He did not get his wish of death. In 1984, the state Supreme Court, under Chief Justice Rose Bird, reversed Bigelow's conviction and ordered a new trial, calling the first trial a "farce." The court unanimously found that the Merced County superior court judge should not have let Bigelow, a man of average intelligence and no talent in a courtroom, represent himself. Not even the Attorney General's Office, which argued for the prosecution before the high court, disputed the key point in the appeal: that the judge erred by refusing to appoint an attorney to advise him on points of the law.
For a time, Bigelow persisted in his stated desire to have his sentence carried out. His attitude changed, however, when lawyers Robert Bryan and Gayle Gutenkunst stepped in with their investigators, jury consultant and psychologists.
"This is one case where the ability of a skillful attorney made all the difference in the world," said Superior Court Judge Harkjoon Paik of Monterey County, who presided over the retrial, which was transferred to Monterey on a change of venue.
"From day one," the judge added, "I told both sides that this was not a death penalty case. I told the DA that he was making a serious mistake by going for the death penalty. . . . When an attorney tries to overreach, sometimes it backfires."
Many of the roughly 260 men now condemned to death in California stand convicted of heinous crimes of multiple murder, killings of children or elderly people. Many others on Death Row have long records of violence. Given Bigelow's youth at the time of the murder and the fact that he had never been convicted of a major crime, Paik believes, few juries would have returned with a recommendation of death.
Cherry's family believes that Deputy Dist. Atty. Gordon Spencer of Merced simply was outgunned by Bryan, an experienced courtroom attorney who handles murder defense trials throughout the country and specializes in cases in which the death penalty is possible.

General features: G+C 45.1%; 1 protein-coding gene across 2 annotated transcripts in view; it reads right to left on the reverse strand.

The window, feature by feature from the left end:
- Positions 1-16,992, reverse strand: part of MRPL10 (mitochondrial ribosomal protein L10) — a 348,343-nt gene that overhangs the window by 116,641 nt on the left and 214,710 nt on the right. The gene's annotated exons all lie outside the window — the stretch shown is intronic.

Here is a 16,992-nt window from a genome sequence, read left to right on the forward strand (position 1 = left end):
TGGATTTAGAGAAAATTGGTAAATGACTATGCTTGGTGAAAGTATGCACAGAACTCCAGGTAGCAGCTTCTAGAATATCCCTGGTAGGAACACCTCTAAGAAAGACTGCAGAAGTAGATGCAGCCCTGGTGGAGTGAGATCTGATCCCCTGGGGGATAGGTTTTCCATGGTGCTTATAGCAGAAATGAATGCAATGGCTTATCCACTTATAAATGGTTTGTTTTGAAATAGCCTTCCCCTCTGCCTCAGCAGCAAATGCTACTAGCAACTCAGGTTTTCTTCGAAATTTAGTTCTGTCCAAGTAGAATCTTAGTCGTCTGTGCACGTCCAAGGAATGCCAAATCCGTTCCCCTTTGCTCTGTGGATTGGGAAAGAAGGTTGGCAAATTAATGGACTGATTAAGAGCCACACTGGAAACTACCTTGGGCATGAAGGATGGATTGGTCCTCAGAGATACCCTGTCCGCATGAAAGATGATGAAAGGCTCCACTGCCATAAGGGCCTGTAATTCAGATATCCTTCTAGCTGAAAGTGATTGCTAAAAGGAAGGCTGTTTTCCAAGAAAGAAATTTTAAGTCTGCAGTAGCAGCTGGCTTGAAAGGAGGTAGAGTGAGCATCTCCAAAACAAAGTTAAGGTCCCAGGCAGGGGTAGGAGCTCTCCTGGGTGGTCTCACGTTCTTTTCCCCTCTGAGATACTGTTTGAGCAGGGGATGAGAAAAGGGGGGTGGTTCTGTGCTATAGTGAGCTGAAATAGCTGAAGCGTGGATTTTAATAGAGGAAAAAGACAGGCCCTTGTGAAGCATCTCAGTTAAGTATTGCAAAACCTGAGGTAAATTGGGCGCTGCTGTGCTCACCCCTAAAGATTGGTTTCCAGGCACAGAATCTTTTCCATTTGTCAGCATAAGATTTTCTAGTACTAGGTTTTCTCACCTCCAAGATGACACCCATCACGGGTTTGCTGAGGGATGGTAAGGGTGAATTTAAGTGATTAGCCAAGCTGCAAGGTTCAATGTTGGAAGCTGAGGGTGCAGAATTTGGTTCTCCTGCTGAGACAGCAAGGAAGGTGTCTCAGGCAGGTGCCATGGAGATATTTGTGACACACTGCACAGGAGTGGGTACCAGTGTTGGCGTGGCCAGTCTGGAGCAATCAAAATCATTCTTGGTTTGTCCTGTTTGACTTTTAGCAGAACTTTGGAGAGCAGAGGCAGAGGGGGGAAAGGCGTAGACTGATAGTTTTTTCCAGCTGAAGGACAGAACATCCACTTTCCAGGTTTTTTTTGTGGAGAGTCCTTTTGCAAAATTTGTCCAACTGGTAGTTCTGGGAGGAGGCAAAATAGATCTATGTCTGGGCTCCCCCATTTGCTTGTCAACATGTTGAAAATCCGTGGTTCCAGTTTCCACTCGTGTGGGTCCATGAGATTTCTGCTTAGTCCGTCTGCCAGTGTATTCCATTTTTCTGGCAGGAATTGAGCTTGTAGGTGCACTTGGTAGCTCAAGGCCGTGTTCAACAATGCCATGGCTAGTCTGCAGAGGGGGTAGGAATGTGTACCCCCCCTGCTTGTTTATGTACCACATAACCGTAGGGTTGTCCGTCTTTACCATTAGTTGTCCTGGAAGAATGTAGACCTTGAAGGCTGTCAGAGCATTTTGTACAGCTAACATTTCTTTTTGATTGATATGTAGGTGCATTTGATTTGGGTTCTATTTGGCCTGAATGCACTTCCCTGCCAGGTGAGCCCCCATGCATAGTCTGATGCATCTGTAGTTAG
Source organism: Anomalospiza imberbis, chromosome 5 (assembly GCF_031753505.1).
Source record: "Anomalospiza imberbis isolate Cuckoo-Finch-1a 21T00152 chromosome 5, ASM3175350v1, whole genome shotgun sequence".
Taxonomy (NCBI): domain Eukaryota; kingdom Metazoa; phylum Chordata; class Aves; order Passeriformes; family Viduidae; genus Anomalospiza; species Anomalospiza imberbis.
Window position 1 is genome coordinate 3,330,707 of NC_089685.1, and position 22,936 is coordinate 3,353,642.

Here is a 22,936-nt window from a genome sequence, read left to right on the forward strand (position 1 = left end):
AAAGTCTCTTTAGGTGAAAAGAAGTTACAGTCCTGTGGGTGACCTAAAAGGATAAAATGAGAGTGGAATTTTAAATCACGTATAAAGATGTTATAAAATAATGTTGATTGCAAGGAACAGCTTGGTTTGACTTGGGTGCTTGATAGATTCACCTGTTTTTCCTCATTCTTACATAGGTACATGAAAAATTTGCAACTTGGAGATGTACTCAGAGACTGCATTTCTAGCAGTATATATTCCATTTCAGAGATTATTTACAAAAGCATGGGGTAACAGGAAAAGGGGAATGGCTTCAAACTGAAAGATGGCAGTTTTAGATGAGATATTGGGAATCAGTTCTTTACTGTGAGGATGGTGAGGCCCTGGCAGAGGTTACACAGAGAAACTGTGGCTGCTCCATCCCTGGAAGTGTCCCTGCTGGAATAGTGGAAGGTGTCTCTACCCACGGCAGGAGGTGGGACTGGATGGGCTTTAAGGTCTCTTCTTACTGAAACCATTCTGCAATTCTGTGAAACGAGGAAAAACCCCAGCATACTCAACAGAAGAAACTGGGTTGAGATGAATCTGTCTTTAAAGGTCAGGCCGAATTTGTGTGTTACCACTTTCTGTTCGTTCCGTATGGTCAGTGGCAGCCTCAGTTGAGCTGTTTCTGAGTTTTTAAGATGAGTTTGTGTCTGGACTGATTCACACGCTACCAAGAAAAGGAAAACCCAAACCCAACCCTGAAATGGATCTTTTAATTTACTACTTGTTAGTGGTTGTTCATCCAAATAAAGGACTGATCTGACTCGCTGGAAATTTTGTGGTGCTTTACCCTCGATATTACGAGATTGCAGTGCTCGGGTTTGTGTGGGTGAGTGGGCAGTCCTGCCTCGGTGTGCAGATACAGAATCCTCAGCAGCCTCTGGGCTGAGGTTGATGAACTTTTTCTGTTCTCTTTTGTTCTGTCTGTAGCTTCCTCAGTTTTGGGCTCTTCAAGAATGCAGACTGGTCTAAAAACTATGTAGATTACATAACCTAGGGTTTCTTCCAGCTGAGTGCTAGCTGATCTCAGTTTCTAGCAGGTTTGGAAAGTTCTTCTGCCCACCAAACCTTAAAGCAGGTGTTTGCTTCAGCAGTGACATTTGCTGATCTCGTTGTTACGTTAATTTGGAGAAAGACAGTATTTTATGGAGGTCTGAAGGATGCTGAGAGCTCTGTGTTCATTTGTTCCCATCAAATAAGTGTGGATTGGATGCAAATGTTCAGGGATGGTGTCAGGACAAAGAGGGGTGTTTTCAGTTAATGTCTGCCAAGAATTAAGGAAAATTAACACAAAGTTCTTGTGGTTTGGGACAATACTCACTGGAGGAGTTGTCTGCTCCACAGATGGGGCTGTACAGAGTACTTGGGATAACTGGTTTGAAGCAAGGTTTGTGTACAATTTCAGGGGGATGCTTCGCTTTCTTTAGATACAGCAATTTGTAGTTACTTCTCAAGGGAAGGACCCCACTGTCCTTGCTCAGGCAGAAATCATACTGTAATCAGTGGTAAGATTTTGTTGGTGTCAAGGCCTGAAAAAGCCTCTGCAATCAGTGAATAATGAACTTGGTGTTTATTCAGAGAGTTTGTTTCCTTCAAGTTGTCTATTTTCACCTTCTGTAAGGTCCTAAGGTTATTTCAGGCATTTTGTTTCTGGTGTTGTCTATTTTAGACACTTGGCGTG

Time Helped Defense
The passage of time helped the defense. Memories fade after nine years. One important prosecution witness was one of the women with whom Bigelow stayed in the Sacramento motel. She testified that when the two young men returned with Cherry's car, Ramadanovic, with whom she had paired off, was upset.
She quoted Bigelow as telling Ramadanovic: "I don't know why you're so upset. I'm the one that shot him."
Bryan attacked her by homing in on her lack of recall, focusing on her drug use.
Spencer did seem to get some mileage from a defense psychologist. In notes of an interview with Bigelow in October, 1985, the psychologist quoted Bigelow as saying:
"Went to the cornfield.
"Shot him and ran like hell.
"Mind just blank."
The psychologist concluded, however, that Ramadanovic was more violent and domineering than Bigelow and was the more likely triggerman. Bigelow simply made up the story as a way of puffing up his own importance. The defense theory was that Bigelow confessed to the killing, just as he would admit wrongs as a child to avoid beatings from his father, who died in 1984.
To buttress the sad story of Bigelow's childhood, one of Bigelow's sisters testified that her brother's beatings were so intense that the family fled the house to get away from his screams.
Cherry's family agrees that child abuse is awful. "But what does that have to do with the crime?" Keith Cherry asked.